In the release, Morris said he and Martin were no longer thriving in their back-end roles as they did in the run to the gold medal and that his desire for the game had waned.

“When I play, I need to feel passion and excitement,” Morris stated. “That wasn’t there. I don’t think anyone has any fun when you’re losing.

“We were losing to teams and players we should have been beating and that was hard to take.”

While Team Martin still won games here and there, and managed to earn $70,000 on the World Curling Tour, this past season was close to a disaster. It went 1-5 at the Canada Cup, failed to make the playoffs at the Brier in front of the hometown fans, never reached a Grand Slam final and only got as far as a tiebreaker at the season-ending Players Championship.

“We were a team that was used to winning but we weren’t so there was tension that way,” admitted Martin. “I think we were all waiting for things to get back to normal and they never did.”

The tension between Martin and Morris was evident on the ice and Morris’s body language often told the story. As the year went on, it only became worse.

“The consistent losing and the way we lost, just never getting eight shots in a row any more,” Hebert stated. “Someone was missing here and there, and then there was pointing fingers and the blame game . . . it just wasn’t a good vibe. We could have tried to go through it one more year and hope for the magic to come back [but] John decided he wanted to make a change.”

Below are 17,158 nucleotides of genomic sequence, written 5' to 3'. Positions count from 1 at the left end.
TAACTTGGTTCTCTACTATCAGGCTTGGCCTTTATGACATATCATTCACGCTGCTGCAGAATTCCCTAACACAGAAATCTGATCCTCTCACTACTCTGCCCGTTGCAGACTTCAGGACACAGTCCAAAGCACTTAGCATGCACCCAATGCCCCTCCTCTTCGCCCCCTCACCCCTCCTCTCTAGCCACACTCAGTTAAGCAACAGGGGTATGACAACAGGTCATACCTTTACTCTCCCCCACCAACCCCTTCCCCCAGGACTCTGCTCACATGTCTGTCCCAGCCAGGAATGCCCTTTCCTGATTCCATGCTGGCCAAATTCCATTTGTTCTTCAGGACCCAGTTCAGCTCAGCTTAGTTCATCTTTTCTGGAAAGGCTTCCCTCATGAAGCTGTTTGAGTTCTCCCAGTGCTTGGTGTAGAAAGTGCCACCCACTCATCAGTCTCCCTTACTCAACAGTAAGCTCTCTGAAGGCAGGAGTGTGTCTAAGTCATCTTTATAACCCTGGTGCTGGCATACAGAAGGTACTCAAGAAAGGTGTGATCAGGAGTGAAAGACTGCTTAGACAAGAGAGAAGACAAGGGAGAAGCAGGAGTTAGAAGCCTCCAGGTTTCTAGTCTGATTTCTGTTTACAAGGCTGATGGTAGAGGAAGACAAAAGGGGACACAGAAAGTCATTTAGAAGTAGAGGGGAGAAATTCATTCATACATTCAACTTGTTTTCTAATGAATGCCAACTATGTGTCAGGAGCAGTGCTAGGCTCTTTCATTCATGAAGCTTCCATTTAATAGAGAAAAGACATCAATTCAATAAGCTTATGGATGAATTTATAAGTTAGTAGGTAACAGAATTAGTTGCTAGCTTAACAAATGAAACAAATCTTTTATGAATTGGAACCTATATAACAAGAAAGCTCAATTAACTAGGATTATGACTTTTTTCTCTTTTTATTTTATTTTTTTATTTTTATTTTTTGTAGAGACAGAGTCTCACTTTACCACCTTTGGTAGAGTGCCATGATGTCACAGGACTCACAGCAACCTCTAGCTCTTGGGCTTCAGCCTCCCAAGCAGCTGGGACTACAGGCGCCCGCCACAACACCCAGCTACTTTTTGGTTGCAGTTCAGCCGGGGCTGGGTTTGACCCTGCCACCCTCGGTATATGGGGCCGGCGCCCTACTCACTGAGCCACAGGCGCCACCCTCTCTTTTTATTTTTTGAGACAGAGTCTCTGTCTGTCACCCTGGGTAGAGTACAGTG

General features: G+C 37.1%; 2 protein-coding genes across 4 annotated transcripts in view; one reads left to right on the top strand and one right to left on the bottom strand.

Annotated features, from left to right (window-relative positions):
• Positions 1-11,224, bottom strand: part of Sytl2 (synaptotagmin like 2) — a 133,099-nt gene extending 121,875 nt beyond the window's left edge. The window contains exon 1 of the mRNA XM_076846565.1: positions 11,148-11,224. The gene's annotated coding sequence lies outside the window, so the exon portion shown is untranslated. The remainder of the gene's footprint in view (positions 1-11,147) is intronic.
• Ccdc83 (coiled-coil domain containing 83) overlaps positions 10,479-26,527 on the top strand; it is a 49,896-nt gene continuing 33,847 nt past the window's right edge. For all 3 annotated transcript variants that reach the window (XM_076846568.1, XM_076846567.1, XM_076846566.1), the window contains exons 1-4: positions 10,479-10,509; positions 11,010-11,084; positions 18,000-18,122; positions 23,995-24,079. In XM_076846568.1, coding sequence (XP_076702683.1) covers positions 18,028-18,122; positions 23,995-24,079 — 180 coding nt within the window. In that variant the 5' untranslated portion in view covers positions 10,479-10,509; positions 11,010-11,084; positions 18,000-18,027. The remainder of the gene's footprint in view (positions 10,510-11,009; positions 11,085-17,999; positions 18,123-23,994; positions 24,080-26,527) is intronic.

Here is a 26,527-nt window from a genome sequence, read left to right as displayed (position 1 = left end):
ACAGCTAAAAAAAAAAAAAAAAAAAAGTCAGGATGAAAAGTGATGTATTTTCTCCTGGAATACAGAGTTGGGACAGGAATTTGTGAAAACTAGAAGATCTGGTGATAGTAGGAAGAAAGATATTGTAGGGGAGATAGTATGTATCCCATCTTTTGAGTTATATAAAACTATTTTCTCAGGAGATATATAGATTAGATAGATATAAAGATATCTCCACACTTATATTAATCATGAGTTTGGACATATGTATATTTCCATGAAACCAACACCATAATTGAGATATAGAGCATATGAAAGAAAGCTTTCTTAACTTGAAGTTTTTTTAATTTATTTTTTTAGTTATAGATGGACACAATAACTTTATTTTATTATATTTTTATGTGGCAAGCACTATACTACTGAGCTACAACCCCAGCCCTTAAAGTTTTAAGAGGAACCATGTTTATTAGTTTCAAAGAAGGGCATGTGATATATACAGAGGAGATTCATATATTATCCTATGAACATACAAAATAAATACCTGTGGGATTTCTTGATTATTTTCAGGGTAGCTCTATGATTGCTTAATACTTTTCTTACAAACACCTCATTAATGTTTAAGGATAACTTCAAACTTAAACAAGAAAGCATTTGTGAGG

“It was tough to feel like we couldn’t really control it as much as Ben and I wanted to fix things,” added Marc Kennedy. “It was tough to just watch them. We have so much respect for both of them. When we were going good, they were the two best curlers in the world so to see them not be able to get it together to play their best at the same time was difficult.”

Martin said there was no personal animosity between the two, calling Morris a good friend. But he added that the difference in ages and personal situations – Martin, married with grown-up kids and Morris single – meant there wasn’t always a lot in common off the ice. Still he noticed a change in his third.